Objective: To determine whether prior exposure to intimate partner violence (IPV) is associated with children's subsequent emergency department (ED) visits and hospitalizations. Design: Retrospective cohort study. Setting: The National Survey of Child and Adolescent Well-Being, a nationally representative sample of children reported to Child Protective Services between 1999 and 2000. Participants: Families of children reported to Child Protective Services who were assessed through comprehensive caregiver interviews at baseline and 18 and 36 months. Main Exposure: Severe or minor IPV, as measured by the Conflict Tactics Scale 1. Main Outcome Measures: Number of ED visits or hospitalizations from baseline to the 18-month assessment (interval 1, n=2689) and from the 18-month to the 36-month assessment (interval 2, n=2546). Results: Compared with children whose female caregivers reported no IPV at baseline, children whose female caregivers disclosed severe IPV at baseline had significantly higher rates of ED visits over both subsequent intervals (interval 1, incidence rate ratio [IRR], 2.0; 95% confidence interval [CI], 1.3-2.9; interval 2, IRR, 1.9; 95% CI, 1.2-3.0). In contrast, rates of hospitalizations were lower in the second interval for children whose female caregivers disclosed minor IPV as compared with no IPV at baseline (IRR, 0.2; 95% CI, 0.1-0.6). Conclusions: Further research is required to elucidate the complex relationship between IPV and child health care use. Such an understanding will facilitate identification of sites within the health care system where effective interventions for children exposed to IPV, and their caregivers, might be located.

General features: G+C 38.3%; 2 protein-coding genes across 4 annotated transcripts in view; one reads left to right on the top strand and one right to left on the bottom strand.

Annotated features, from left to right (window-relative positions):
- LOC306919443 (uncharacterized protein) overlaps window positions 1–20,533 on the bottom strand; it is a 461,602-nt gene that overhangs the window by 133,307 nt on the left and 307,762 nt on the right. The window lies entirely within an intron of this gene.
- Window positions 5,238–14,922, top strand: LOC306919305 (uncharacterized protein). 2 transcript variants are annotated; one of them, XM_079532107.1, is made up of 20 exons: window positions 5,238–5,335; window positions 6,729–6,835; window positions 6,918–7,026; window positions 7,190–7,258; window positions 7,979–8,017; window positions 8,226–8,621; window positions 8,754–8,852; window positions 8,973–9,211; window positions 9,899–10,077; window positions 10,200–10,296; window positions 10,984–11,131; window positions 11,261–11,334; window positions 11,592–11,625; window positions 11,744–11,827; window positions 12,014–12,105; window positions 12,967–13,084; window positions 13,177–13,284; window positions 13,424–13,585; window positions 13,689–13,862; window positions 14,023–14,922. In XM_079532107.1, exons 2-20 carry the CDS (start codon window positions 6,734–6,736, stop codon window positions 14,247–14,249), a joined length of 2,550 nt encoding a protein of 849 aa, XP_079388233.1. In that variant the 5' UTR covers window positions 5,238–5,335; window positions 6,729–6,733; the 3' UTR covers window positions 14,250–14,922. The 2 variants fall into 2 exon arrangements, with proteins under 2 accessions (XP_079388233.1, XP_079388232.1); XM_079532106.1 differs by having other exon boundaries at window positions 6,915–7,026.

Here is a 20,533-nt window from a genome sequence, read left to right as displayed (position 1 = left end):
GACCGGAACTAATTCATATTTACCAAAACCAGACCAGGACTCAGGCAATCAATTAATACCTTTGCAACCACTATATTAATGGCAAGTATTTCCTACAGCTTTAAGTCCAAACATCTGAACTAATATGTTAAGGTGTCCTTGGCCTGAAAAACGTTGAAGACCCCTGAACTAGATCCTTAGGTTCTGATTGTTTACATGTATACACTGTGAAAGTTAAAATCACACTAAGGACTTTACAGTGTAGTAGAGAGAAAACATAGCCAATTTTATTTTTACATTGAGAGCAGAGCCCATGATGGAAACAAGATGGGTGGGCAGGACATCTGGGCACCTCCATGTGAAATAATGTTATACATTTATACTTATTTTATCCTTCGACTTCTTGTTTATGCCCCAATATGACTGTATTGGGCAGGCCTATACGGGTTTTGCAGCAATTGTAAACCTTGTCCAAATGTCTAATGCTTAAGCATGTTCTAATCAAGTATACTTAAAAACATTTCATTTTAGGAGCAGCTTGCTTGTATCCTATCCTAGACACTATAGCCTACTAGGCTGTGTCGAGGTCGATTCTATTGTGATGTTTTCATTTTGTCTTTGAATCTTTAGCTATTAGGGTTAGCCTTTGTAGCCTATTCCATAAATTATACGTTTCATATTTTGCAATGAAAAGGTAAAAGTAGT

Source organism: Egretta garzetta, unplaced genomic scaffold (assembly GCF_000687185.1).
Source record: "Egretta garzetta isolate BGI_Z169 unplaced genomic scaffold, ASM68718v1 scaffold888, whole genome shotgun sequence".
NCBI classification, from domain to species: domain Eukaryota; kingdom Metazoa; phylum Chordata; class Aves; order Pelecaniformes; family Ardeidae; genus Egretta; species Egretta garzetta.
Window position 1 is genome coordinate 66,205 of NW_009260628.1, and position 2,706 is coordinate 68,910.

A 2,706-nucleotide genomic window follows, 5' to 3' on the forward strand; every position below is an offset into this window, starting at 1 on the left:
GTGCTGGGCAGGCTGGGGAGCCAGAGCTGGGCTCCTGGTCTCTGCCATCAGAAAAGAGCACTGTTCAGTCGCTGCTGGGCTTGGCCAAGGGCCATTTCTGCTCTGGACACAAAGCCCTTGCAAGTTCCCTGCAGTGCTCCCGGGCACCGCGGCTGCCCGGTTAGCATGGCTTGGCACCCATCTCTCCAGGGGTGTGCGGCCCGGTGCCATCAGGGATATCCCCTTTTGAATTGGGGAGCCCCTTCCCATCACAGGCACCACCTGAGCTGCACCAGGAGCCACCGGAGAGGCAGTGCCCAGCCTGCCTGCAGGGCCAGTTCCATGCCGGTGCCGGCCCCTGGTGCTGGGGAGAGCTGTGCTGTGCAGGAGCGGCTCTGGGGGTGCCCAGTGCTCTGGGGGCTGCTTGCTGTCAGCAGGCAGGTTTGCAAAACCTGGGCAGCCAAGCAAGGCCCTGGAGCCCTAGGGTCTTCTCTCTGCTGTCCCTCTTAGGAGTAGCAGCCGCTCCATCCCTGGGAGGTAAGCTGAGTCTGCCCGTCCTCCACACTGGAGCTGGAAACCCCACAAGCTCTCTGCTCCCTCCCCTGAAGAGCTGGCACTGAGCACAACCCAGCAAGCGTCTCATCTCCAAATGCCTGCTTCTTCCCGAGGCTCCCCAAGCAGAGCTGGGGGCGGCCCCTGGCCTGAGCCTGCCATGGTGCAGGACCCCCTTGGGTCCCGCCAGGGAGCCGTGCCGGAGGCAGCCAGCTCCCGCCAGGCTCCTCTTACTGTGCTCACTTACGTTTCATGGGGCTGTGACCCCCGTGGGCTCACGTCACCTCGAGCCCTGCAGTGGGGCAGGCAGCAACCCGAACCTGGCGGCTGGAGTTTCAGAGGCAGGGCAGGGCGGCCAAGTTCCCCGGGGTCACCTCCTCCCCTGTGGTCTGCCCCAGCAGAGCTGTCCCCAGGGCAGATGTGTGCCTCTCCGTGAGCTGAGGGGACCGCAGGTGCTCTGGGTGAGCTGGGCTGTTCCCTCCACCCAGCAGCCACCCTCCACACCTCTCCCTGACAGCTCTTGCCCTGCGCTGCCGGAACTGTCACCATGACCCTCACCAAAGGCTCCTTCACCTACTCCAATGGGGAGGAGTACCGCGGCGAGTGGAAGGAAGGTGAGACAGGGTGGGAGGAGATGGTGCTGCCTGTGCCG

ASJC Scopus subject areas
- Pediatrics, Perinatology, and Child Health